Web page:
So what are the issues? Well, the first act drags and feels particularly long. I had this complaint with last year’s show as well, but didn’t notice the problem on my second viewing. As the show is still in previews until Thursday, I suspect that there is still tightening to be done. I also caught a number of recycled jokes (are there lines which are supposed to be panto standards? More investigation is necessary) and recognised more licensed music this year (including a song from The Harder They Come) and fewer original tunes. While I have no proof to back me up, I suspect that Susie McKenna supplying not just the Hackney panto with a script and lyrics this year but also the New Wimbledon’s Cinderella may have played a part.

Most saddening, however? Clive Rowe isn’t allowed to throw sweets into the upper levels of the house anymore as *one* complaint filed by an angry patron (out of 45,000) last year caused a change in policy. It’s the destruction of simple, innocent acts like this which make the season a continual downer.

But me? I left feeling happy as can be. These are minor, nitpicker’s gripes here and the fact is that the Hackney Empire’s panto truly is on form for yet another year.

Where: Hackney Empire
When: Until 10 Jan., showtimes vary from M-Sa, two shows/day.
How Much: £9-19.50
Concessions: Vary, bookable in advance.
RZ Unofficial “Worth Paying”: £19.50 for a top notch show.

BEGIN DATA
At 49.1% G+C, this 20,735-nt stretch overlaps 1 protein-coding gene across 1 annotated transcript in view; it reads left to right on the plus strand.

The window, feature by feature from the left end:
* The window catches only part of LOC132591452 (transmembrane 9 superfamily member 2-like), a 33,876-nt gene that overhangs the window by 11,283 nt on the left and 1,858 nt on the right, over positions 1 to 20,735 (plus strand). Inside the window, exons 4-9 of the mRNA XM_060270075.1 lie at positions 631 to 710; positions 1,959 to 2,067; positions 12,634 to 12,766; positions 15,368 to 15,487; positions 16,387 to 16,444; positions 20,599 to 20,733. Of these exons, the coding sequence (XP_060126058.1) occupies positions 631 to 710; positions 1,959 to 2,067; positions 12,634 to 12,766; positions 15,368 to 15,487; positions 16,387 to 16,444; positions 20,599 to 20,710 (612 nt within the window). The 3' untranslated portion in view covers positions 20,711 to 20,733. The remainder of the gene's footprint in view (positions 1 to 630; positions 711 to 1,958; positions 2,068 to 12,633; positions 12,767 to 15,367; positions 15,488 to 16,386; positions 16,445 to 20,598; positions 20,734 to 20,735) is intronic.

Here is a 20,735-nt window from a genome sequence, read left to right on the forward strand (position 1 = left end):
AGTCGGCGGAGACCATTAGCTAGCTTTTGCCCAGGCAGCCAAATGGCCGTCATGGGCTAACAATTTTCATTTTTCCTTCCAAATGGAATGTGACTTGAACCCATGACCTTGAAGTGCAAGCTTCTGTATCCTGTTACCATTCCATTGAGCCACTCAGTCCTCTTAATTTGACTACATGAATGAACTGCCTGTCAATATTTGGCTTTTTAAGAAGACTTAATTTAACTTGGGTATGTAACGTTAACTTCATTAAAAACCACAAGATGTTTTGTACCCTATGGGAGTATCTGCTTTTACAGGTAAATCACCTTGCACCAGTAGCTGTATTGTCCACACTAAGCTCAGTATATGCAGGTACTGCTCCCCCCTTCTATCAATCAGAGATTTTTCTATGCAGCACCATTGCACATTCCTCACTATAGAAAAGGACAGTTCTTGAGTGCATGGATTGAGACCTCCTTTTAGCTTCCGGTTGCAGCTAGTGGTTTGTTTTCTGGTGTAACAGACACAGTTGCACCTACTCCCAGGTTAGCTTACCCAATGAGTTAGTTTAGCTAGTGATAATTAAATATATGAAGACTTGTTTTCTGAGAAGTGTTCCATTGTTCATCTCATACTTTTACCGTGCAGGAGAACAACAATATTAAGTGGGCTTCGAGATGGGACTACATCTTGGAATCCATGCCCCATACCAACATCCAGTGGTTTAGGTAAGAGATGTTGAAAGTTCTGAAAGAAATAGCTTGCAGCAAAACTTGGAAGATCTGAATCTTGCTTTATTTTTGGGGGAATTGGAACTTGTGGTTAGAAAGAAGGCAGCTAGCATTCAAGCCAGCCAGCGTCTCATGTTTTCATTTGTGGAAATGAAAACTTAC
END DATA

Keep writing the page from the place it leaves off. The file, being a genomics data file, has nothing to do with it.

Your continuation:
RZ Other Notes: No, I’m not getting paid by the Empire to shill. I wish I was. I also wish they’d offer one or two child free performances for the childless adults who wish to come and not look like paedophiles.

REVISIT: “Maria Friedman Rearranged”

(Rapid Fire Review #2 as I clear through a week involving far, far too much theatre.)

So instead of going to the third night of Perfect Pitch on Thursday, a friend wanted to see Maria Friedman at Trafalgar 1 and I could get us ultra-cheap tickets, so I figured why not. “I can deal with seeing six shows in a week, really,” I thought to myself and put the booking in. While said friend ended up getting sick and being unable to attend, I dragged myself out of the house, taking comfort in being able to watch two episodes of Rose of Versailles on the tube.

It would, of course, be just my luck that the already late-starting show (scheduled for 20:30 or 21:00 on weekends) would start extra late as this being the first preview nobody had bothered to accurately work out how long it would take to change the sets from the early evening performance of Horrid Henry. The result? Standing around in a very crowed and tiny bar area for an extra half hour.